I really, really don't love QR codes. And I can't understand why magazines and marketers really do.
Yes, I see the sex-appeal. Quick-response (QR) codes let users actually do something with old media: They make packages, print ads and magazines clickable and linkable to websites or apps. They're big in Japan -- that's always good. They definitely look like they're from the future. This weekend, I saw a black-and-white dress that can only be described as QR-patterned. Yep, I bought it.
But I'm skeptical. Painfully skeptical. Do they even work? There are far too many steps: To scan a QR code, you have to carry the right phone with the right camera, be connected to the internet and have downloaded one of the many QR scanning apps out there. Then, you have to stumble across one of those boxes, which actually isn't hard because, like I said, marketers, especially retailers, are in love with them.
For a recent campaign we tested in the newsroom, one reporter couldn't get the QR code to work because her BlackBerry didn't have an advanced enough camera. My phone has the right camera and a couple reader apps downloaded and ready to go. But I see most QR campaigns in the New York City subway, where there is absolutely no internet -- meaning no way to get a QR scan to actually launch anything. At the bus stop near my apartment in Brooklyn, my husband found a code on a billboard in full range of 3G. To scan that code on the bottom corner of the poster, he'd have had to lie down on the wet sidewalk.
Obviously some people are cuckoo for QR codes: One reader app, Scanbuy, globally saw scans for QR and barcodes in the "double-digit millions" last year. Major marketers like Miller Lite, Home Depot, Macy's and Post Cereals have recently launched QR campaigns. But, with QR technology tripping over itself, I'm betting on other companies that can job done with tools that are actually easy to use.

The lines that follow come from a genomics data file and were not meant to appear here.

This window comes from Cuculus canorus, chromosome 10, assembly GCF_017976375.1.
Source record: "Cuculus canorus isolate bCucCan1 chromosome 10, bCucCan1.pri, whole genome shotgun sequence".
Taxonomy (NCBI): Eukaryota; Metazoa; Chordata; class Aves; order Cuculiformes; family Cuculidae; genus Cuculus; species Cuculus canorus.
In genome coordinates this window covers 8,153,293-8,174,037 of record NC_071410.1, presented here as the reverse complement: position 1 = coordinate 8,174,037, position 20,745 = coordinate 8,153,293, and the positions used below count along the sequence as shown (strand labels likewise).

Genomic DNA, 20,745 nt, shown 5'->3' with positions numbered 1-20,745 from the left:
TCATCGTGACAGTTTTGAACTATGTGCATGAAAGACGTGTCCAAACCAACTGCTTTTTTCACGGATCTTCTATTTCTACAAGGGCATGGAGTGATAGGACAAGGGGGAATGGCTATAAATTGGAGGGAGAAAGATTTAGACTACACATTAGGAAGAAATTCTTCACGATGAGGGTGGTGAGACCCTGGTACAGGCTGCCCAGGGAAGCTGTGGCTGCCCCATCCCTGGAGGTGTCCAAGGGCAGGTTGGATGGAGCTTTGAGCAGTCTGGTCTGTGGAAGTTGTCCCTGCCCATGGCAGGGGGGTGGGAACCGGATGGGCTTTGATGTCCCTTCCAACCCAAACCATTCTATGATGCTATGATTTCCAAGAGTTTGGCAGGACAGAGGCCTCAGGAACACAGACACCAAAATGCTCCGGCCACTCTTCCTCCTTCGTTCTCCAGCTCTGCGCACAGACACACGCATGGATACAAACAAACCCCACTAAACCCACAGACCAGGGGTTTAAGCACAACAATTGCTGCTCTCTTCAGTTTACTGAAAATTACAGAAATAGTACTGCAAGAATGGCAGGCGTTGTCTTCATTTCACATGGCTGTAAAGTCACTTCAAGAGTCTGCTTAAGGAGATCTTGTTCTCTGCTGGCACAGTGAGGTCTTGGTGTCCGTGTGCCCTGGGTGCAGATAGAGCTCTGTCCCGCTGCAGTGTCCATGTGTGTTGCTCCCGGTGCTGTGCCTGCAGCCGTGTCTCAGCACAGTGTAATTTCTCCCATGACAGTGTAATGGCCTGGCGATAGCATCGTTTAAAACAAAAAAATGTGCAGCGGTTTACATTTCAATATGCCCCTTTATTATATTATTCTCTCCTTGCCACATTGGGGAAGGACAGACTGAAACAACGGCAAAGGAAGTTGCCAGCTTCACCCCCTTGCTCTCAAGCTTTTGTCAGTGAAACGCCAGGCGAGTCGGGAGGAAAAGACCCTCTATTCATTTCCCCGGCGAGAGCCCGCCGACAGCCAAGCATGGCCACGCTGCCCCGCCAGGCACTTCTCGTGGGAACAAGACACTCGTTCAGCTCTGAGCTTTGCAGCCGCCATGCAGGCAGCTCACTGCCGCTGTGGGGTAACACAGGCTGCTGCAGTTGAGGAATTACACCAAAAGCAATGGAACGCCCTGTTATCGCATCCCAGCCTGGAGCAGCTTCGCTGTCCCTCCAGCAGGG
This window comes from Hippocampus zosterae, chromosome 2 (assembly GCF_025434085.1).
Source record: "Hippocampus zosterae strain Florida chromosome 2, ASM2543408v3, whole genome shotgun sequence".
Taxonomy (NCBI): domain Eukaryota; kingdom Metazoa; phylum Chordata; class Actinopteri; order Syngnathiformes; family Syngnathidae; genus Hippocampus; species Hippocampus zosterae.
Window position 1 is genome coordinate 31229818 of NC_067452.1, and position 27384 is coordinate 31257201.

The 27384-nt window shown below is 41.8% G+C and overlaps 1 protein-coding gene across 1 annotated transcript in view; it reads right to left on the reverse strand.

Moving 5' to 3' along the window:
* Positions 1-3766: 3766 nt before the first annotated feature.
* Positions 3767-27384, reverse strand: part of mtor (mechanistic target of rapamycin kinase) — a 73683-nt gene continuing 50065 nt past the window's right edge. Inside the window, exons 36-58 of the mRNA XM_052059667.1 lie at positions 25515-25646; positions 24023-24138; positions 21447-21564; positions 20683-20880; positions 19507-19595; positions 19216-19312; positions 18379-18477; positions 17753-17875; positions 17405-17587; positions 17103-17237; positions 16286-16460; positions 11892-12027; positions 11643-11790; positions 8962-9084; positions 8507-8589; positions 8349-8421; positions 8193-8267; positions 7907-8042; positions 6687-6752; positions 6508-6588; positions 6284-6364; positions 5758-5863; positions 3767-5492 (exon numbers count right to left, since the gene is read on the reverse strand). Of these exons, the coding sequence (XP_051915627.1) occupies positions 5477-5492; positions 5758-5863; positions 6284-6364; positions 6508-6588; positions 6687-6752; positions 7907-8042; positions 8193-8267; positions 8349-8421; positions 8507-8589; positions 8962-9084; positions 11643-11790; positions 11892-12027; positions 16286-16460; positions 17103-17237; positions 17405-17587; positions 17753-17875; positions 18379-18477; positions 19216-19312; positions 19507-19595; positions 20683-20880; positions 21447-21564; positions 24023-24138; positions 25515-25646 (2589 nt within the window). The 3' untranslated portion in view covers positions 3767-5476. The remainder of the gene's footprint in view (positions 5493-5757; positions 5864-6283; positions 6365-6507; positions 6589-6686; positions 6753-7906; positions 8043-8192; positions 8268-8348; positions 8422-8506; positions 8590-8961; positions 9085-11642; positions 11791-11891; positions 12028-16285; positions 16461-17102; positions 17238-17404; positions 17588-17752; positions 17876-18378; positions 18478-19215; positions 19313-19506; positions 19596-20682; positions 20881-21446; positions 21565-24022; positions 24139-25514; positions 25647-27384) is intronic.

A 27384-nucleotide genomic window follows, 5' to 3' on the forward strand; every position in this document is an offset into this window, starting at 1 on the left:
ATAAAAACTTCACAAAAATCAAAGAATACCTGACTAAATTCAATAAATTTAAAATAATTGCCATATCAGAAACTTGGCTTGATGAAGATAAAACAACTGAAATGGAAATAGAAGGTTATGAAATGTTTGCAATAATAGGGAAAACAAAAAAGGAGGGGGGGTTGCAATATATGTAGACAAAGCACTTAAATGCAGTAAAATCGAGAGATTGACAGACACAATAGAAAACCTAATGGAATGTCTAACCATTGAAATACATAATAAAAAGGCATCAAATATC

Enter Zoove. Here's one mobile direct-response company I can actually get excited about. You can get the QR results -- a link to a website or app download, a coupon, a video -- but to get there, you there's no camera, app or smartphone required. All you do dial is a number on a mobile phone and make a call.
Here's how it works: Advertisers or media companies register a StarStar code with Zoove -- recent campaigns include **Suzuki, **GSCookies for the Girls Scouts and **GMA for Good Morning America -- and when consumers dial, they get a text message with a link or voice recording. I dialed **GSCookies, started to listen to a recording and received a text message with a link to the App Store to download a cookie locator. Then I tried **Suzuki and got a link to a video, which I didn't watch. Ad messaging aside, it worked! On the first try! Shouldn't technology be this easy?
By now, Zoove has partnered with all top-four U.S. wireless carriers so StarStar vanity numbers work on 95% of all phones, and not just the smart ones. TV shows like "Good Morning America" and "CBS Early Show" are testing StarStar codes for ad sponsorships or to collect viewers' votes. Now, imagine, instead of no-one-remembers short codes on "American Idol," you'd just have to **Lauren to vote for your girl.
But to back up, there's one hurdle even Zoove hasn't appeared to clear. Are advertisers or media companies actually giving us things we're willing to waste precious time or patience on? I'm doubtful there's a movie trailer or coupon a man could want bad enough to lay down on the street for. But dialing **Flowers to 1-800-Flowers to get my mom a little something for Mothers Day, I could buy that.
Location: Palo Alto, Calif.
Funding: $40.5 million
Major investors: Cardinal Venture Capital, Highland Capital Partners and Worldview Technology Partners
Key execs: Joe Gillespie, CEO; Tim Jemison, founder and chief operations officer
In short: It's like QR codes, but the app is making a phone call.
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